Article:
The first time I see her, she is standing at the Fullerton Station, on the train platform, clutching an infant in her arms. She braces herself and the baby as the purple line express soars past and out to Linden. It’s the 8th of April, forty-eight degrees and raining. The rain lurches down from the sky, here, there and everywhere, the wind untamed and angry. A bad day for hair.
The girl is dressed in a pair of jeans, torn at the knee. Her coat is thin and nylon, an army green. She has no hood, no umbrella. She tucks her chin into the coat and stares straight ahead while the rain saturates her. Those around her cower beneath umbrellas, no one offering to share. The baby is quiet, stuffed inside the mother’s coat like a joey in a kangaroo pouch. Tufts of slimy pink fleece sneak out from the coat and I convince myself that the baby, sound asleep in what feels to me like utter bedlam—chilled to the bone, the thunderous sound of the “L” soaring past—is a girl.
There’s a suitcase beside her feet, vintage leather, brown and worn, beside a pair of lace-up boots, soaked thoroughly through.
She can’t be older than sixteen.
She’s thin. Malnourished, I tell myself, but maybe she’s just thin. Her clothes droop. Her jeans are baggy, her coat too big.
A CTA announcement signals a train approaching, and the brown line pulls into the station. A cluster of morning rush hour commuters crowd into the warmer, drier train, but the girl does not move. I hesitate for a moment—feeling the need to do something—but then board the train like the other do-nothings and, slinking into a seat, watch out the window as the doors close and we slide away, leaving the girl and her baby in the rain.
But she stays with me all day.
ABOUT THIS BOOK: A chance encounter sparks an unrelenting web of lies in this stunning new psychological thriller from national bestselling author Mary Kubica
She sees the teenage girl on the train platform, standing in the pouring rain, clutching an infant in her arms. She boards a train and is whisked away. But she can’t get the girl out of her head…
Heidi Wood has always been a charitable woman: she works for a nonprofit, takes in stray cats. Still, her husband and daughter are horrified when Heidi returns home one day with a young woman named Willow and her four-month-old baby in tow. Disheveled and apparently homeless, this girl could be a criminal—or worse. But despite her family’s objections, Heidi invites Willow and the baby to take refuge in their home.
Heidi spends the next few days helping Willow get back on her feet, but as clues into Willow’s past begin to surface, Heidi is forced to decide how far she’s willing to go to help a stranger. What starts as an act of kindness quickly spirals into a story far more twisted than anyone could have anticipated.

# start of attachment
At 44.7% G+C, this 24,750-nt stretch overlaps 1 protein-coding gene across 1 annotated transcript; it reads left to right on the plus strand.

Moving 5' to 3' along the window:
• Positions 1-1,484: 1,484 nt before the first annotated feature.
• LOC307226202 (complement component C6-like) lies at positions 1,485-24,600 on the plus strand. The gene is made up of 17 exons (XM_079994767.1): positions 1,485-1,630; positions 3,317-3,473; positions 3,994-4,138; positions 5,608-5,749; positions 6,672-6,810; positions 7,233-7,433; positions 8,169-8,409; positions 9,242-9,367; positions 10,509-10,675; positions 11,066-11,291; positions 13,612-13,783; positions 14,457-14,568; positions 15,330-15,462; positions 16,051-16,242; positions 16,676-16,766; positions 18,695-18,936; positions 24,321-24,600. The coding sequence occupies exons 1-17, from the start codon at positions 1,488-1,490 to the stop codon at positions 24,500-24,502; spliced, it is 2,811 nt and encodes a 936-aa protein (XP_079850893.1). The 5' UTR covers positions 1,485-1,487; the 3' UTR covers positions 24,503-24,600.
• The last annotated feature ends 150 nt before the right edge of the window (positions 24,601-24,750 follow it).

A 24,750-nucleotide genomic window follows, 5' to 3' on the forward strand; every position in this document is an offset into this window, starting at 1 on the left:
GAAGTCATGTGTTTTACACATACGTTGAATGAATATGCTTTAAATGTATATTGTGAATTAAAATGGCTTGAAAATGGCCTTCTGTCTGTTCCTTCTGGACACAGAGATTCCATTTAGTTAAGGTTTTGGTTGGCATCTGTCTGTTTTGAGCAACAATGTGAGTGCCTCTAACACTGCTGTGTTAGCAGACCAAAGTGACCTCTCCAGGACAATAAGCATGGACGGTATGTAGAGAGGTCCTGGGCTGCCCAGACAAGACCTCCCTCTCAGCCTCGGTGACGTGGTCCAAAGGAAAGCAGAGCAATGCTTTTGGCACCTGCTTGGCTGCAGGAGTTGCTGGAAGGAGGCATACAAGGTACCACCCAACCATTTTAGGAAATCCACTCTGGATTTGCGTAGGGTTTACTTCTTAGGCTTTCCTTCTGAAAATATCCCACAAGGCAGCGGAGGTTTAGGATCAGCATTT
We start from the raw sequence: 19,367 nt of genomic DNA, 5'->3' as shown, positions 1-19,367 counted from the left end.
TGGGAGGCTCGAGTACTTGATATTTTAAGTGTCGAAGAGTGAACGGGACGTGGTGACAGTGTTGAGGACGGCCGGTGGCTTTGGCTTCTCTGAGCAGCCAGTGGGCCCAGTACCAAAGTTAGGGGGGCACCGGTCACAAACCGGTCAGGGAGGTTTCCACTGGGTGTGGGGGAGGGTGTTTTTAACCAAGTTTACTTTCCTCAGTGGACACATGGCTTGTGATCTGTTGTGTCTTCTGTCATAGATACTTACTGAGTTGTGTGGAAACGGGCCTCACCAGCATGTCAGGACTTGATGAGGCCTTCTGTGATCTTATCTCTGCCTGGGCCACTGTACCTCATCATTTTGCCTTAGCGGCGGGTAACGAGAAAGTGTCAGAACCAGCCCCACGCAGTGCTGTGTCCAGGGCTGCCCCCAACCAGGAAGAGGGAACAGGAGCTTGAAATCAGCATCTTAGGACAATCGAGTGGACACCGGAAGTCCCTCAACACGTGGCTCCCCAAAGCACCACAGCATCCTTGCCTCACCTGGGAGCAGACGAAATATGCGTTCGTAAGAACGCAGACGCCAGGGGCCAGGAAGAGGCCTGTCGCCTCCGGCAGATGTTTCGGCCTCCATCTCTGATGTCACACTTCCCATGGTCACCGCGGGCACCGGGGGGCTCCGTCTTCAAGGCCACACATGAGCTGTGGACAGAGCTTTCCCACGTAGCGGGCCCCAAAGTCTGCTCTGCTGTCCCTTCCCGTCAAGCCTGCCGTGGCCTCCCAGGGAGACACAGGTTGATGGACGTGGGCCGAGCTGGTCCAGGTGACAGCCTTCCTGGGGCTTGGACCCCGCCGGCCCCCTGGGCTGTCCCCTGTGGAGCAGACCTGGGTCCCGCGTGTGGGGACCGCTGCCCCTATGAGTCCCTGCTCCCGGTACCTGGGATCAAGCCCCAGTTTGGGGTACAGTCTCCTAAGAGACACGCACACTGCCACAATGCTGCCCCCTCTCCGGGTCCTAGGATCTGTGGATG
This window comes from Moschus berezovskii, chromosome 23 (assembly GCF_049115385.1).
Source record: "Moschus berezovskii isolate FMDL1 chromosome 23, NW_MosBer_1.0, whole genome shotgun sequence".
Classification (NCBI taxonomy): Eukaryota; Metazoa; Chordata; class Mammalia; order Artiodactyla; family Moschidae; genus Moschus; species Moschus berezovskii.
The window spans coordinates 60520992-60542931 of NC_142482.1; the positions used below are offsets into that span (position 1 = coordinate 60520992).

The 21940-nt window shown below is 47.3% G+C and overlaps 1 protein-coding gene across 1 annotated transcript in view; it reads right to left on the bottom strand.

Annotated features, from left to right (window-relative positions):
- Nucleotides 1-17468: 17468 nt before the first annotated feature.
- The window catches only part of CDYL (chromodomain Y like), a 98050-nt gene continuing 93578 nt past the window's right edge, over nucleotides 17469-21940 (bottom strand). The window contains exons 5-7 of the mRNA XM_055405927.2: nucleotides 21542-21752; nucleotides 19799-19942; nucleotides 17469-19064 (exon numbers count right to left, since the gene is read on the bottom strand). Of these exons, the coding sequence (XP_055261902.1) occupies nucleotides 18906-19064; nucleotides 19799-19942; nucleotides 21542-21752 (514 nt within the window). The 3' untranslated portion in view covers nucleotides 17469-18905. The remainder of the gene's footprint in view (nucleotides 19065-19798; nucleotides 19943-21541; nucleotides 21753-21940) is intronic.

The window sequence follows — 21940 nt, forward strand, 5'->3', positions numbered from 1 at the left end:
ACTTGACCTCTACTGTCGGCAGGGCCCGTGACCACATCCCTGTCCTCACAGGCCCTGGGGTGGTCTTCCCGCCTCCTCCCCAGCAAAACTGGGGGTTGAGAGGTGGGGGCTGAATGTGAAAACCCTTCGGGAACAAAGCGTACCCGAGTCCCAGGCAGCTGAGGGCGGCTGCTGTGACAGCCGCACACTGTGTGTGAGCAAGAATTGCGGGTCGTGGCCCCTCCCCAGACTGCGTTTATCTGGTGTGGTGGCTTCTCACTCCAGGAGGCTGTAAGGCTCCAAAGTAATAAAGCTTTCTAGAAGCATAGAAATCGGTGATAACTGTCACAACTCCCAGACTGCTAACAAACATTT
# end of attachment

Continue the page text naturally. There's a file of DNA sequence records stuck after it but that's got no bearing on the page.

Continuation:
MY THOUGHTS: ‘What starts as an act of kindness quickly spirals into a story far more twisted than anyone could have anticipated.’ …how true is that!
I can remember my mother telling me that no good deed goes unpunished. At the time I thought she was cynical. Now I wonder. . . But Mary Kubica uses this saying as the basis for her book, Pretty Baby, and uses it to great effect.
What starts out as a ‘good deed’ by Heidi, who works with the disadvantaged, soon turns into something far less simple as Willow, about whom Heidi’s husband says ‘Willow? That’s not a name. That’s a tree.’, and her baby Ruby trigger long suppressed emotions in Heidi.
‘Twisted’ is an excellent word to describe the plot which, although slow-moving at times, has a satisfying depth to it. There is an underlying miasma, evident from the start, that for me, ratcheted up the anticipation of disaster. I was not disappointed.
The book is split over different timelines, and told from the points of view of Heidi, Heidi’s husband Chris and Willow. Heidi and Chris couldn’t be more different from each other. Heidi doesn’t care about money at all. She is only concerned with the neglected, mistreated, overlooked, ignored, uneducated,
abandoned, forgotten, emaciated, abused, and derelict on this earth. Chris is an investment banker. Money is the main focus of his life and, paradoxically, this is what enables Heidi to pursue her passion. Chris loves his wife, loves that she doesn’t care about money, but the fact that she has brought what he sees as ‘her work’ home, makes him uncomfortable. He fears for the safety of his 50″ TV, and of their teenage daughter Zoe. Yes, there are plenty of moments to make you smile mixed in with the gathering darkness. But, eventually, the storm must hit, the results devastating.
Pretty Baby was so very nearly a five star read. But there was one section of the book that I found confusing. I went back over it several times, but was still left scratching my head. I still don’t have it straight, but it is one minor blip in an otherwise excellent read.
I listened to Pretty Baby by Mary Kubica, narrated by Cassandra Campbell, Tom Taylorson and Jorjeana Marle, published by Blackstone Audio via OverDrive. All opinions expressed in this review are entirely my own personal opinions.
Please refer to my Goodreads.com profile page or the ‘about’ page on sandysbookaday.wordpress.com for an explanation of my rating system.
This review and others are also published on myGoodreads.com page https://www.goodreads.com/review/show/1241474695